“Each generation comes with its own spiritual question. Ignore this question and you will sideline their passions.”
In 2004, the American 4×100-meter relay team strutted into Athens Olympic stadium with heads held high. They had good reason: the American relay team had won the gold medal every time they had stepped onto the Olympic track except for a silver medal in 1996, a couple of disqualifications in 1960 and 1988, and the boycott of the 1980 games. Otherwise, they were always victorious. At these particular games, they had won five of six medals in the 100-meter and two 100-meter sprints. This race was theirs to win.
When the starting shot sounded, U.S. runner Shawn Crawford blazed from the blocks to an early lead and passed the baton to Justin Gatlin, the world champion of the 100-meter sprint. As the world’s fastest man approached Coby Miller, the efficient machine of the U.S. relay team broke down. Miller could not hear Gatlin call “stick” over the noise of the crowd and slowed down to avoid disqualification by running out of the exchange box. In addition to the sloppy pass, Gatlin also stepped on Miller’s shoe with his track spikes, ripping a hole. By the time Miller handed the baton to Maurice Greene, Great Britain’s Mark Lewis-Francis had a huge lead. With tremendous speed, Greene almost caught his opponent, but he ultimately lost the race by a hundredth of a second.
The history of Christianity is like a relay race with one generation of Jesus’ followers passing the baton to the next generation for over 2,000 years, so that over 2 billion people on the planet call themselves Christian today. Yes, in a grander perspective, the church will always remain and Jesus will be with his followers “to the very end of the age” (Matt. 28:19-20, NIV). But over the centuries, some baton passes were strong and helpful, while others plunged Christians into centuries of regression and apathy.
As American evangelicals, we may already be bumbling the pass. Over the 30 years from 1972 to 2012, the percentage of Americans who are Protestant dropped steadily from 62 percent to 48 percent, according to a 2012 Pew study. Another 2012 Pew study shows church attendance declining in percentage with each passing generation:
Greatest (b. <1928): 56%
Silents (b. 1928-1945): 44%
Boomers (b. 1946-1964): 32%
Xers (b. 1965-1980): 27%
Millennials (b. 1981+): 18%
Instead of falling behind, how can American evangelicals develop the next generation of kingdom leaders? How can they run this relay “in such a way as to get the prize” (1 Cor. 9:24)?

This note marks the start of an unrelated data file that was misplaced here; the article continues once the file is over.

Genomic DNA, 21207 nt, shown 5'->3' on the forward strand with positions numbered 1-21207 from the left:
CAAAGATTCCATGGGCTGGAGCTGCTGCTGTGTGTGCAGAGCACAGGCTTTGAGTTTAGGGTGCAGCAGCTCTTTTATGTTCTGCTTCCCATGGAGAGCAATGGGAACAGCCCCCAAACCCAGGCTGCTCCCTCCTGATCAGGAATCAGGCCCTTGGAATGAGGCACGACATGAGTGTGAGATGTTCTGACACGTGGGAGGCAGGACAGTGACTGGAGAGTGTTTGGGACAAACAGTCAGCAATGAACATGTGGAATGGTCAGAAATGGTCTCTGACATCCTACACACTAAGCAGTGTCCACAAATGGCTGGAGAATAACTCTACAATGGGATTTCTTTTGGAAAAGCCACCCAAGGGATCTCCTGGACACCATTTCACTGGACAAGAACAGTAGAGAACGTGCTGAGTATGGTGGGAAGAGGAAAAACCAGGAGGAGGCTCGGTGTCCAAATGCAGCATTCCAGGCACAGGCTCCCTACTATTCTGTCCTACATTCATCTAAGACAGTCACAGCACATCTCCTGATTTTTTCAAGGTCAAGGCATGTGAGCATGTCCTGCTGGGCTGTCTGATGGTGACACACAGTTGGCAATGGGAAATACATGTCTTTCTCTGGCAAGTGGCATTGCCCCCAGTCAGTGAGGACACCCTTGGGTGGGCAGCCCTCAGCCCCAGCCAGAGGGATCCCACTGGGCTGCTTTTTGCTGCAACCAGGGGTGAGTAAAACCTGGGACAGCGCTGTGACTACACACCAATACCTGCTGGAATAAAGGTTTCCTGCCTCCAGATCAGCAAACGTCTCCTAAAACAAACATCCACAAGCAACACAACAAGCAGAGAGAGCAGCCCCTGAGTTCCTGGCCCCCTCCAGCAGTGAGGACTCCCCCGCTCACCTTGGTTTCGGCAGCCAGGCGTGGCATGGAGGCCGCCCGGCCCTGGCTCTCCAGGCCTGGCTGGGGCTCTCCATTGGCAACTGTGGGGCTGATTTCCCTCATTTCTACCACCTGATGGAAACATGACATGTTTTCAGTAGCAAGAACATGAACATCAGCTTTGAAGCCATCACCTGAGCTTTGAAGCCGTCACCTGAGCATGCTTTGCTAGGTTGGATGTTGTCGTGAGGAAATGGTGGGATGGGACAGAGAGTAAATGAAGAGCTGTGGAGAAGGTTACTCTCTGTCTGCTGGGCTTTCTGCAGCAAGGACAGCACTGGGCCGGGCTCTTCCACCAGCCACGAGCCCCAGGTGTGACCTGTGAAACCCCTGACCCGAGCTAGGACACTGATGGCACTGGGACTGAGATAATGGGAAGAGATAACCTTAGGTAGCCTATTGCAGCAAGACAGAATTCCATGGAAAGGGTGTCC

Spiritual Question of the Day
I believe that each generation comes with its own spiritual question, directed at its primary concerns of meaning and purpose. I call it the Spiritual Question of the Day. If you ignore this question, then you’ll sideline their passions. Pass over their passions, and you won’t be able to motivate them to be world-changers over the long haul.
As we talk about generational characteristics, they are, of course, generalizations. Not everyone born within the given date will be exactly like everyone else in it. Consider these categories more like mindsets, even as some born in one generation may relate better to a different generation.
Still, an old Arab proverb seems to ring true: “Men resemble the times more than they resemble their fathers.” And these generational attitudes could give us a clue on how to develop effective Christian leaders today.
Boomers: What Is True?
For boomers, their Spiritual Question of the Day is: What is true? They grew up in a time when objective truth was something to be sought after, and when found would alter your life’s perspective and priorities.
To that end, spiritual conversations for boomers sought to prove that Christianity was based on facts and truth. Christians used logical and rational arguments to prove that the Bible we have is close to the one that was actually written, that the Bible’s statements could be verified scientifically, that Jesus actually walked on the earth, that he actually died and rose again, that the Christian faith could be reasoned with intellect and still be found on solid footing.
In the ’60s and 70s, when boomers were young adults, even the critiques against Christianity were leveled on grounds that it wasn’t true. The Bible itself went through the gauntlets of historical and textual criticisms. Religion was set against science: evolution disproved creationism. Basically, if you could prove Christianity as untrue, then it shouldn’t be believed.
Xers: What Is Real?
Xers, however, are the first fully postmodern generation, and thus didn’t value objective truth in the same way as their predecessors.
As an xer in college, I remember watching an evangelistic event flop before my eyes. We had invited a national-renowned apologist to stand his ground on the student center steps of our elite university. He took questions, and yet would respond with belligerent, although intellectually satisfying, answers. His tone, however, undermined his message: his intent was to make others’ arguments faulty and fallible, but then he came off as a jerk. He may be saying true things, but his life, at least on this stage, didn’t seem to project love and grace. I found myself being more sympathetic to the questioners than to the answers.
We, as xers, cared less for intellectual treatises. In fact, we don’t trust these so-called rational arguments. We inherently squirmed when presented with an air-tight case. It’s great that it works for you, but it doesn’t work for us. Instead, we wanted people to be authentic and real, so that we could trust you. Otherwise, we didn’t want to hear what you had to say. Our truth wasn’t objective, but more personal and relational.
For xers, I believe that the Spiritual Question of the Day is not What is true? but What is real?